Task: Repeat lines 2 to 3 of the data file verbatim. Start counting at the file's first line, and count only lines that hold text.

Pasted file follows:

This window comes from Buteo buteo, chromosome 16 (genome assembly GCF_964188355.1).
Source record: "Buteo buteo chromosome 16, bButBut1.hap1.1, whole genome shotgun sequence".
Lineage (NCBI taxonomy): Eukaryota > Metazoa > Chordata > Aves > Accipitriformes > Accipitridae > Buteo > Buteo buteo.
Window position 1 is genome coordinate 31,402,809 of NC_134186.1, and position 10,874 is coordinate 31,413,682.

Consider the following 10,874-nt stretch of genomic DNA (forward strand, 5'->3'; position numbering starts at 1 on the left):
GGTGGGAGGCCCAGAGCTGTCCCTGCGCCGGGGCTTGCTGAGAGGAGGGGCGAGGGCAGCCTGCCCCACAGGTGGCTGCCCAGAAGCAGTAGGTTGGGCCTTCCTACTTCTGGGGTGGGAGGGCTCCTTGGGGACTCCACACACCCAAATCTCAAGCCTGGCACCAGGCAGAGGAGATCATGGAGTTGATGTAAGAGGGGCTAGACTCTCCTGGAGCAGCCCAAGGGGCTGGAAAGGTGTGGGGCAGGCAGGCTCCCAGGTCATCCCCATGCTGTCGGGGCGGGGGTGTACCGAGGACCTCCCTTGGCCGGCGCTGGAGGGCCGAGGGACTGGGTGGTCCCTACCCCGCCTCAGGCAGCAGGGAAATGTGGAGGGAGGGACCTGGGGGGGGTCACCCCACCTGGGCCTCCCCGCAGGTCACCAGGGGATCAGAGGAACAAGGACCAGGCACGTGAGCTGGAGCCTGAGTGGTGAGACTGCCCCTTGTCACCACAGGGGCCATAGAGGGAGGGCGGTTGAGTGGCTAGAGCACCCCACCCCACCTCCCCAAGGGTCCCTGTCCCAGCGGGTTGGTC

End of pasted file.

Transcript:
Source record: "Buteo buteo chromosome 16, bButBut1.hap1.1, whole genome shotgun sequence".
Lineage (NCBI taxonomy): Eukaryota > Metazoa > Chordata > Aves > Accipitriformes > Accipitridae > Buteo > Buteo buteo.